Page 45 Review by Jonathan
"The commander of Manchester and Salford Yeomanry, Major Thomas Trafford, ordered his men to send their sabres for sharpening - the first time this had been done in the two years since the unit was formed."
Almost as though the powers that be had already decided what was going to happen...
I must confess I was unaware of the Peterloo massacre until relatively recently when I heard about the recent Mike Leigh film in the media. It seems as though, perhaps, it is one of those... unfortunate... incidents in British social history that the authorities would just prefer everyone to forget about. Don't want the hoi polloi getting ideas and all that. It certainly wasn't on my school history curriculum. It is however, therefore, precisely the kind of event that should never be forgotten.
As we reach the 200th anniversary of the massacre, the fundamental principles that those brave enough to march were fighting for - equality, dignity and simply some small measure of respect for their very existence from those who were exploiting them - are still under threat from those who sit merrily atop the fiscal pile.
In the week I read about the Chinese tech billionaire Jack Ma's desire for a '996' working week to be the norm in China, that's 9am to 9pm six days a week - presumably because he wants to extract even more money at the expense of his basically indentured labour force - it is foolish to presume the victory for personal liberty and equality has been achieved. Zero hero contracts anyone...?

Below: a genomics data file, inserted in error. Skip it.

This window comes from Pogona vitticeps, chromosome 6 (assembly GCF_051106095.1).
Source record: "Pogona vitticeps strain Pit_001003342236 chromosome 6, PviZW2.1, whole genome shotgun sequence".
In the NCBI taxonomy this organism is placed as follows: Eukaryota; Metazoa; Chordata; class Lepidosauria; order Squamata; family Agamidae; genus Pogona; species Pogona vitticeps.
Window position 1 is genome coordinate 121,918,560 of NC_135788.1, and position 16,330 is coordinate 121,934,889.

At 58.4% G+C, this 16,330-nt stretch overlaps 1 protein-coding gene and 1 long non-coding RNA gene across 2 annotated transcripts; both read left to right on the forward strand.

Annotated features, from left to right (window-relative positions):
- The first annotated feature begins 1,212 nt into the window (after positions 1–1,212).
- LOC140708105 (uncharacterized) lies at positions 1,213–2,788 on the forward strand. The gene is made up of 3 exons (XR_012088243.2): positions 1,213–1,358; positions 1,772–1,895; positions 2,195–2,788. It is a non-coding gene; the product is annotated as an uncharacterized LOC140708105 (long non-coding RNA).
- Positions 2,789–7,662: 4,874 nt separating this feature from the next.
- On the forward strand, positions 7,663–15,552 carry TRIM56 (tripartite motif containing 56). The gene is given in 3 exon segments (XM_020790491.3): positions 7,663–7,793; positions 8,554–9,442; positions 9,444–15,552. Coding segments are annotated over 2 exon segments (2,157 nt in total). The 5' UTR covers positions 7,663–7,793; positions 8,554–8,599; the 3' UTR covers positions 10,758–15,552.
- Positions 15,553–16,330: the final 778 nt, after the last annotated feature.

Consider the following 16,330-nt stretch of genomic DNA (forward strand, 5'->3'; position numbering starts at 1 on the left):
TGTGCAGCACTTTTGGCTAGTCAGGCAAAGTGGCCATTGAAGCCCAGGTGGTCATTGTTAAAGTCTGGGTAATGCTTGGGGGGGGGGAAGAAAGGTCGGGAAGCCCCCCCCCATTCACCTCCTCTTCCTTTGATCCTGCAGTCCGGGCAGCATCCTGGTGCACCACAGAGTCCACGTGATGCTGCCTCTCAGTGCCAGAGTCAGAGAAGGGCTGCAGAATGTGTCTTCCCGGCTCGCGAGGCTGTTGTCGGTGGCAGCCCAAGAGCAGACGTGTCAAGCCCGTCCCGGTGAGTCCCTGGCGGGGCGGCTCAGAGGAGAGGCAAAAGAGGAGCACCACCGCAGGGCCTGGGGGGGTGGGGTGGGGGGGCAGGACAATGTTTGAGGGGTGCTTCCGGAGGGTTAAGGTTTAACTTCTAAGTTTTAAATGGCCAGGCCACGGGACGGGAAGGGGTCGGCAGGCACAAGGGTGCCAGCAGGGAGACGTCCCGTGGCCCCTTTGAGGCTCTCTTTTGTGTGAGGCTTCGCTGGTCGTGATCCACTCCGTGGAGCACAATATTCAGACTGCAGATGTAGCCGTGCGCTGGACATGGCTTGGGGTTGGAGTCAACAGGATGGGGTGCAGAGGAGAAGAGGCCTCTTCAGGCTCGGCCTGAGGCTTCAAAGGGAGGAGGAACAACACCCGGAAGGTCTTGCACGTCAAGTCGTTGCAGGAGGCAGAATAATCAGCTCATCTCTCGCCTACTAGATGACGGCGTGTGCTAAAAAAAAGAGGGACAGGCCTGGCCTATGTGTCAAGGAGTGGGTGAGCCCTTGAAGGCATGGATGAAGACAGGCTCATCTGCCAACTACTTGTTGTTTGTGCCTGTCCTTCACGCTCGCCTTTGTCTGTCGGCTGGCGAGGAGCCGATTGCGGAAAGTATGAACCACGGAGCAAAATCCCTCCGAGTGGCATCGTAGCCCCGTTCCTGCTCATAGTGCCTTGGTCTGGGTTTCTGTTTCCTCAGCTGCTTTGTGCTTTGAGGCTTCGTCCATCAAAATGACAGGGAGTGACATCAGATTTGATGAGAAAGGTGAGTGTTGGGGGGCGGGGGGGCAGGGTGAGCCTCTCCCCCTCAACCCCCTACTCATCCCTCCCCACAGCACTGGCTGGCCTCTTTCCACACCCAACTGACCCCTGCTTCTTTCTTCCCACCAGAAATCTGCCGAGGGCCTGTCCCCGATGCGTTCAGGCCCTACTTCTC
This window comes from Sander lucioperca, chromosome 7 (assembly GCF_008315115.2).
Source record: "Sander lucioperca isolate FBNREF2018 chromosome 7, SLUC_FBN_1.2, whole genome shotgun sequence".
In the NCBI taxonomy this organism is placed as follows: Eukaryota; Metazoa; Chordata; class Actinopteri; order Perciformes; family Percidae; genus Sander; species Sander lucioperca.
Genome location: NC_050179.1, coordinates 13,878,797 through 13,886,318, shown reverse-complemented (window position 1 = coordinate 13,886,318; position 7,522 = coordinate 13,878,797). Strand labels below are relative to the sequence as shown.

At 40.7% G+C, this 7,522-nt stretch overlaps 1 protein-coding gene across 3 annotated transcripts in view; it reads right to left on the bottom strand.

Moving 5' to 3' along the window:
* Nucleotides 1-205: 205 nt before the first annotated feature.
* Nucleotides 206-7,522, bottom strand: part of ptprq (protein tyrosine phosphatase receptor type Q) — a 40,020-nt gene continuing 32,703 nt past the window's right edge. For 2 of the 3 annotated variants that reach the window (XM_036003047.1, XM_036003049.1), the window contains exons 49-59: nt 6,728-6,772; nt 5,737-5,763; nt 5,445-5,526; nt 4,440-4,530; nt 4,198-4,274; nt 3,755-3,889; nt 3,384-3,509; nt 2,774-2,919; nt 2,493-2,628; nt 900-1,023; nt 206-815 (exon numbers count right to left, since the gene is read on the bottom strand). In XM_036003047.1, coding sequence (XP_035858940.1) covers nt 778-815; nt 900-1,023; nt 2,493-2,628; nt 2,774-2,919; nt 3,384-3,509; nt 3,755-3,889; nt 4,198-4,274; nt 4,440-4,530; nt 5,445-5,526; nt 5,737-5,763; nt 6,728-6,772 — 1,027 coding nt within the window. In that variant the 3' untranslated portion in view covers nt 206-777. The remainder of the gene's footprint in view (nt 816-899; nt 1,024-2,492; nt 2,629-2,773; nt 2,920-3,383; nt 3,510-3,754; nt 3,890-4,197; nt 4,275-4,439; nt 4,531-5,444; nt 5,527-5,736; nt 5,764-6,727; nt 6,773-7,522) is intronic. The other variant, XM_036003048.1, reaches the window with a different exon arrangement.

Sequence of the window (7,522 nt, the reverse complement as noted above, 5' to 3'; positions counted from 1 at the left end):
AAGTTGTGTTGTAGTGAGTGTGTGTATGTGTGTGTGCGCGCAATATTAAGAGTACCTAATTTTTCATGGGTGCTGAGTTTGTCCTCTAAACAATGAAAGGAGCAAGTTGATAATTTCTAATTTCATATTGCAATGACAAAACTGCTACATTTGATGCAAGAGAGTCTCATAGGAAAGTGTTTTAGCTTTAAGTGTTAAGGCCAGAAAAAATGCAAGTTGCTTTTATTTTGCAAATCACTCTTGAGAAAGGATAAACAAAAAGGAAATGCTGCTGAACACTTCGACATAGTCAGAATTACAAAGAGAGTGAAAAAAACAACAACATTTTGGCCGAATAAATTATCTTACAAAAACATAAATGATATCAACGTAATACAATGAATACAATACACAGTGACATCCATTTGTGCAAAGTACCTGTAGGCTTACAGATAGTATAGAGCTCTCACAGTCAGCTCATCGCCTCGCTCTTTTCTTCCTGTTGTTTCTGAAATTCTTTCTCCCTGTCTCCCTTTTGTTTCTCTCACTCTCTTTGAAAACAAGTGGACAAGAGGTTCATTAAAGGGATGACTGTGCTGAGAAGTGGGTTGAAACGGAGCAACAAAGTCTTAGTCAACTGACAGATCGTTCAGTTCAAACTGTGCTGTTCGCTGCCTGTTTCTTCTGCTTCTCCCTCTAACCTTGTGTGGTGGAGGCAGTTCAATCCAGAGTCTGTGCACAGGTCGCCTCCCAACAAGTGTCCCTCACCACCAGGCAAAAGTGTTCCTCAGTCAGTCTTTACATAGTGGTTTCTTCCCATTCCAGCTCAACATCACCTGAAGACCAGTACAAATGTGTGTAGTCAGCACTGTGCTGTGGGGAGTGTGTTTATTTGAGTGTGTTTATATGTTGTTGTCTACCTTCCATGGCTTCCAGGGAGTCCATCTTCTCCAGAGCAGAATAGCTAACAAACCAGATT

Give the rich a chance to oppress those with less than them to keep them in their place and they will always do so. With disaster capitalists like Rees-Mogg lurking in the wings to take advantage of the chaos that Brexit would cause, it is the responsibility of us all to fight against the tyrants, whatever form they may take, not just for our rights, but also for those of others less fortunate.
Peterloo is the story of when one such movement of the people became too powerful for the authorities to ignore. Purporting to the tell the true story of events from direct testimony drawn from "letters, memoirs, journalists' accounts, spies' reports and courtroom evidence" assembled by historian Professor Robert Poole and edited into script form by Eva Schlunke, works like this are vital in reminding us of the sacrifices people have made to earn us the relative degree of civil freedom that we do have.
Illustrated by the intriguingly named Polyp, presumably no relation to ASTERIOS POLYP, the clear art style with a colourful yet sensitively subdued in tone palette lends itself perfectly to this informative, narration-based approach. You feel like you are observing a fascinating documentary where this heinous tragedy is unfolding before your very eyes, almost as though you were there yourself, observing events directly. You'll no doubt feel as indignant with rage as I did when the massacre commences, and just as impotent as the poor, terrified unfortunates caught up in it.
As with the excellent fictional A NEW JERUSALEM by Benjamin Dickson which captured the difficulties of soldiers returning home to civilian life after enduring the traumas of World War II, we are fortunate that there are publishers such as New Internationalist and Myriad willing to undertake these vital projects that help to shine a light on the darker elements of our British cultural history.